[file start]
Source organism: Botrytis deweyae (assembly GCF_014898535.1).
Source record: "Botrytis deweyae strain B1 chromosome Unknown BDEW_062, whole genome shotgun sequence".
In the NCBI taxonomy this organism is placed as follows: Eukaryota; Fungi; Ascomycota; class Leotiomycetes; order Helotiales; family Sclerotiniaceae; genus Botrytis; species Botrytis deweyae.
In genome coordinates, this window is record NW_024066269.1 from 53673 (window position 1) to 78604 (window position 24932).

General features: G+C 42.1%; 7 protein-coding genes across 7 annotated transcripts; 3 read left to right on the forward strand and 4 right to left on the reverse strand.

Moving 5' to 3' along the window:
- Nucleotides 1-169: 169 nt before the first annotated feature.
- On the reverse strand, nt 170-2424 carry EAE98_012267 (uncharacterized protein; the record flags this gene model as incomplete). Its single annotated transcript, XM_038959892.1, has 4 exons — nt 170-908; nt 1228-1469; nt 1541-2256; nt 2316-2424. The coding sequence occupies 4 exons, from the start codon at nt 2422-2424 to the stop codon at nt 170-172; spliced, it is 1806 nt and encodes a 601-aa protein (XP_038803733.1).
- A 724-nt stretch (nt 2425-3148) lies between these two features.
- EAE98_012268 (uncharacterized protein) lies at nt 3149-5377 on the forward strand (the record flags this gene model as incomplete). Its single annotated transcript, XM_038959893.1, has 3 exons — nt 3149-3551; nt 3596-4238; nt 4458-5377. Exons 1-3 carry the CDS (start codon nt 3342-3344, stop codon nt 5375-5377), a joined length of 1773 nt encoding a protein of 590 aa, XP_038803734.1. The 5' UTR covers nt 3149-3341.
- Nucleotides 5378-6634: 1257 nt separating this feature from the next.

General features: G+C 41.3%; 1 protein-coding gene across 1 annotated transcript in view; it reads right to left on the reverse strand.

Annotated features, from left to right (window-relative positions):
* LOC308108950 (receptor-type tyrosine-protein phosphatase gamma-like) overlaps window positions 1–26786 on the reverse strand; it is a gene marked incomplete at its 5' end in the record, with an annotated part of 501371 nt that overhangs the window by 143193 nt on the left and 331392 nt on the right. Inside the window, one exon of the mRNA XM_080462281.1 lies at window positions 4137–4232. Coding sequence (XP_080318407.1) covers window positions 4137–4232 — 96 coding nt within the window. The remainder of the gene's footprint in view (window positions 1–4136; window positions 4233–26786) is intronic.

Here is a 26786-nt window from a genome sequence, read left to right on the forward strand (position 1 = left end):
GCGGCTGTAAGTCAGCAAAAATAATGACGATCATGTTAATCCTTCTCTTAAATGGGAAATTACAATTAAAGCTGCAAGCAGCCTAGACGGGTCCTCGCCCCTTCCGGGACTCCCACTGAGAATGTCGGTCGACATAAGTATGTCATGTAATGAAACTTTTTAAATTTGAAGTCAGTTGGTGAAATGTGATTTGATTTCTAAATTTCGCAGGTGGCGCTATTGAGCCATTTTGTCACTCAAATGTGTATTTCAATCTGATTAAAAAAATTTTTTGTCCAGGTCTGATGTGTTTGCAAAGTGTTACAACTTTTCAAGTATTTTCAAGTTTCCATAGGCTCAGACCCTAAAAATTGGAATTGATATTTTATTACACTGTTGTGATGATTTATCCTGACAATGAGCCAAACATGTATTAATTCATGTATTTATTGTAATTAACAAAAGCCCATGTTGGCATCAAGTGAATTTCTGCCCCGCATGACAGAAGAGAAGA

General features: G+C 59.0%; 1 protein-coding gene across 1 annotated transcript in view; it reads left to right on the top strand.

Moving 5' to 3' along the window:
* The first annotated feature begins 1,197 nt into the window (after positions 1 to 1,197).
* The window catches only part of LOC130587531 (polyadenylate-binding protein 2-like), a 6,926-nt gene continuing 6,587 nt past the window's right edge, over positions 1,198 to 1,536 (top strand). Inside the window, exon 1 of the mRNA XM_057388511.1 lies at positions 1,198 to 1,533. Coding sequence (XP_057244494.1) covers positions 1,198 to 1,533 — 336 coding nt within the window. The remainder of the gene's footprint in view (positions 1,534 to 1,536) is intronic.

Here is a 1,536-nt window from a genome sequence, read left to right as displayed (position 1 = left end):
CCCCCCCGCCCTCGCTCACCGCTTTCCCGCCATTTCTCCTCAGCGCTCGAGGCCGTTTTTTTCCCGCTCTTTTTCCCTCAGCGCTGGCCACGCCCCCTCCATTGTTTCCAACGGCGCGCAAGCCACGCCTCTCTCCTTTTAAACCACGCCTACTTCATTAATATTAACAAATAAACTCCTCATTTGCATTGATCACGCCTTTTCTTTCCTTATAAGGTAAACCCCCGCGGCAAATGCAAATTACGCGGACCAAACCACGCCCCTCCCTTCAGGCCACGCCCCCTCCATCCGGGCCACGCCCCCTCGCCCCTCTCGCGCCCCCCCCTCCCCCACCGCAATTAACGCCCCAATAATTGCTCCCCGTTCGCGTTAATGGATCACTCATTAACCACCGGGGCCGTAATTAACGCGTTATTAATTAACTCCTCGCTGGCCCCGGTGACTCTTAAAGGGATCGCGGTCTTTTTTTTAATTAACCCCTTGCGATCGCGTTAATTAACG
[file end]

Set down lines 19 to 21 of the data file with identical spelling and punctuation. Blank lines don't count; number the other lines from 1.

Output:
* The first annotated feature begins 1,197 nt into the window (after positions 1 to 1,197).
* The window catches only part of LOC130587531 (polyadenylate-binding protein 2-like), a 6,926-nt gene continuing 6,587 nt past the window's right edge, over positions 1,198 to 1,536 (top strand). Inside the window, exon 1 of the mRNA XM_057388511.1 lies at positions 1,198 to 1,533. Coding sequence (XP_057244494.1) covers positions 1,198 to 1,533 — 336 coding nt within the window. The remainder of the gene's footprint in view (positions 1,534 to 1,536) is intronic.

Here is a 1,536-nt window from a genome sequence, read left to right as displayed (position 1 = left end):